With not a single pick in the top 60, expectations could not have been that high for the Flames at this year’s entry draft. The rumour mill buzzed with far-fetched rumours about players like Jordan Staal, Jason Spezza and even Ilya Kovalchuk that some desperate Flames fans (including myself) ate up. But all the Flames came away with after two days in Los Angeles was a possible solution to their backup goaltending problem, and six generally Sutter-like, unexciting prospects. (Please note, the draft is my area of least expertise when it comes to discussing hockey. Please take what I say with a grain of salt, as I am operating on second-hand information.)
The most notable name to come out of the Flames’ draft was a player they didn’t draft. You typically can’t expect great potential with a third round pick, but there Kirill Kabanov was at number 64, practically begging to be taken. And indeed a fair number of Flames fans following Day 2 of the draft probably were begging Darryl Sutter to take the gamble. I knew going into the draft that there was no chance Darryl would take the enigmatic Russian, even if he was available, but I am still a bit angry. If there ever was a time for the Flames to take a gamble on a guy like Kabanov, it would have been this draft. With no top-60 pick, and the primary organizational need being top-end offensive prospects, nobody would have blamed Darryl for momentarily overcoming his Russian prejudice and swinging for the fences. Instead, they picked an ex-Flames’ son, Maxwell Reinhart, about 10 spots off the board, who I have not yet heard has top-six potential. Kabanov went to the Islanders the very next pick, who are certainly another team that can’t be blamed for it.
The best prospect the Flames came away with on paper appears to be Bill Arnold, taken at #108 in the fourth round. It could be a steal, as Arnold was ranked 36th among North American skaters. Kent Wilson of HockeysFuture and FlamesNation.ca says that Arnold’s comparable is Dave Bolland. Certainly, if he reaches that potential, the Dustin Boyd trade will not look bad anymore (Arnold was picked with the 4th rounder Nashville gave the Flames for Boyd). Joey Leach, taken 73rd overall (about 40 spots ahead of rank) looks like an enigmatic defenseman; his most attractive quality is his +33 rating. Probably a worthy gamble, but I just question the need for more defensemen in the system with Matt Pelech, TJ Brodie, John Negrin, and others showing promise, and with the cupboards comparatively bare up front. John Ramage is the other defenseman taken, at #103, and shows less promise on paper than Leach. (On the other hand, Andy Strickland reported that the Blues would have taken him with the next pick. St Louis has been one of the better drafting teams, so perhaps he will turn out alright. Again, though, I must question the need for more defenseman). John Ferland, taken in the fifth round, projects as mostly a fighter. Not much can really be added. Their seventh-round pick, Patrick Holland, is a raw forward taken around his ranking.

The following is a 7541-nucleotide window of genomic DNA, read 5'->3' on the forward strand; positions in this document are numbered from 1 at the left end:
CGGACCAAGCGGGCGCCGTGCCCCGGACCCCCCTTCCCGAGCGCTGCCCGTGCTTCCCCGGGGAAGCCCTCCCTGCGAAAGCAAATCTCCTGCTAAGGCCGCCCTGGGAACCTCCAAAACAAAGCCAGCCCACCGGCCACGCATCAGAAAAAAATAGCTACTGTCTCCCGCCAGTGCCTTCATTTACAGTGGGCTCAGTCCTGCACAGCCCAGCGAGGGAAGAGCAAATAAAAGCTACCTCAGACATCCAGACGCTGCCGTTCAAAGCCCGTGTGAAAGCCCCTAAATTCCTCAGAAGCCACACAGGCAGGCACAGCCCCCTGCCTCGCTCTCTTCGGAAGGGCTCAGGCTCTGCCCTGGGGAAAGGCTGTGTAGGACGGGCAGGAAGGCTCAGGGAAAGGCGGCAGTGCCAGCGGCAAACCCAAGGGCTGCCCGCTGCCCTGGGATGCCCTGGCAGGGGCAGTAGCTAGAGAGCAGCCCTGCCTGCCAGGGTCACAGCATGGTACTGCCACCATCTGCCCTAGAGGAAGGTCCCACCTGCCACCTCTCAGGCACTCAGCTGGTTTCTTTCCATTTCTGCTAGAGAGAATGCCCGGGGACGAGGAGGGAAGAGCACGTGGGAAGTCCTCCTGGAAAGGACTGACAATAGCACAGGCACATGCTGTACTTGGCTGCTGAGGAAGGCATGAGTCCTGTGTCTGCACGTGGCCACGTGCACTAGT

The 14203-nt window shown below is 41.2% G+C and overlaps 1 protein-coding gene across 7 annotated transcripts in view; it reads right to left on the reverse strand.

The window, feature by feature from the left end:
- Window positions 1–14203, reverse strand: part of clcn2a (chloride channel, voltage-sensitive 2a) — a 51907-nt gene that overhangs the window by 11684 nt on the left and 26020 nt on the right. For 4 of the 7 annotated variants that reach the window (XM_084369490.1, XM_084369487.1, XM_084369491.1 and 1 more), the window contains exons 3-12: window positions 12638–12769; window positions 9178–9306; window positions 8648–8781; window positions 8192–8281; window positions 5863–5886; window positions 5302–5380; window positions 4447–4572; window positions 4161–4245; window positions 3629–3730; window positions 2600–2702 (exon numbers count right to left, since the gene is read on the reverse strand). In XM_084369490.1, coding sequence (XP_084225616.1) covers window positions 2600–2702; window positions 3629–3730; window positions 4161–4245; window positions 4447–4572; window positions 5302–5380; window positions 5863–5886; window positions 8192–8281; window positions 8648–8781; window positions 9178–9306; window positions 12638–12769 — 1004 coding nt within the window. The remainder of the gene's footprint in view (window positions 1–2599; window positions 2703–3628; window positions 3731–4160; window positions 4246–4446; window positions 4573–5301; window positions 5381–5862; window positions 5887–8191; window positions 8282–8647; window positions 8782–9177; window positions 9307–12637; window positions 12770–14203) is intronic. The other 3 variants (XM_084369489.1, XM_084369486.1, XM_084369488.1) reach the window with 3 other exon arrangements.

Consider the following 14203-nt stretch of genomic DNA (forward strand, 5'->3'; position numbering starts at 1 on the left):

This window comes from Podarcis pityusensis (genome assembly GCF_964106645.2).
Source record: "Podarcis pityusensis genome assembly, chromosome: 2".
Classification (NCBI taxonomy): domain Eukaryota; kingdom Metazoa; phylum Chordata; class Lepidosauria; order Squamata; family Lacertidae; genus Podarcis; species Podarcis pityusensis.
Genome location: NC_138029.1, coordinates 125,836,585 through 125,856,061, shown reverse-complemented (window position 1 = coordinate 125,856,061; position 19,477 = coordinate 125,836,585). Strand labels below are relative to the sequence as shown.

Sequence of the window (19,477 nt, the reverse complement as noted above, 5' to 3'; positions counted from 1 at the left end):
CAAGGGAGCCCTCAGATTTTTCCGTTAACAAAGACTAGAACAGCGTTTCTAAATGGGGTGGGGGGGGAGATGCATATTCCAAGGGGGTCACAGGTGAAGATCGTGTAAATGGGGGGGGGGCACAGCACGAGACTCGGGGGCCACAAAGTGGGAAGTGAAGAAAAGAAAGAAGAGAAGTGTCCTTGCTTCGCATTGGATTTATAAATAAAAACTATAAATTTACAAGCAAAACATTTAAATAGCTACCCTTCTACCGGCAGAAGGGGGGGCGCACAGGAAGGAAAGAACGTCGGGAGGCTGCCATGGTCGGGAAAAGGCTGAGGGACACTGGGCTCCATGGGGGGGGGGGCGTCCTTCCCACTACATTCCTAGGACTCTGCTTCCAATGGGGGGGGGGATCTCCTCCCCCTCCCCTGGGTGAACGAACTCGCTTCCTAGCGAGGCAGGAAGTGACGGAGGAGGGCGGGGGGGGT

The Flames’ lone trade came when they dealt their sixth round pick to the Sharks for goaltender Henrik Karlsson. He has decent enough numbers in the Swedish Elite League, and a sixth round pick is little to give up. Darryl Sutter seems to believe he’s found a solution to the backup goaltender position. This year’s flooded goalie market means that many veterans could have been had at cheap prices, but good on Darryl if he indeed has solved this persistent problem. (I should note, Karlsson has already signed in the KHL, hopefully that won’t be a headache). However, it is only one problem, and of considerable less urgency than the immediate issue of the Flames’ salary cap situation and need for more scoring.
By far the most troubling thing to come out of the draft for Calgary, at least in the immediate sense, was Darryl Sutter’s inability (or unwillingness) to move any big contracts. Cory Sarich, Steve Staios and others remain on the cap. This means that the Flames, unless something drastic happens in the next three days, will go into July 1 with no money to spend. Ian White and his arbitration eligibility, as it stands, eat up most of the Flames’ cap. With this year’s extremely weak UFA class, it’s possible some players may have more value in trades once the first wave of free agents are signed, but until then Flames fans are looking at a team virtually the same as last year’s.
Still, I have to maintain some optimism, so I’ll hold off on officially writing off the 2011 Flames for now. Salary dumps may or may not happen, but I’ll return with an offseason wish list blog soon.
(Addendum: I advise all Flames fans who haven’t already to read Kent Wilson’s review of the Flames 2010 draft for more information on their picks this year. I took some information from there for this blog, and didn’t get into too much depth so as not to shamelessly copy…with Steve Yzerman’s risky, off-the-board first top pick, one has to momentarily reconsider whether he would have been a great GM here…what should be entertaining on July 1 is seeing how much Matthew Lombardi will get overpaid…with Jason Spezza apparently staying in Ottawa, the only top-line center available appears to be Mike Ribeiro. Can’t say I’d mind him at all, but I do wonder about the asking price.)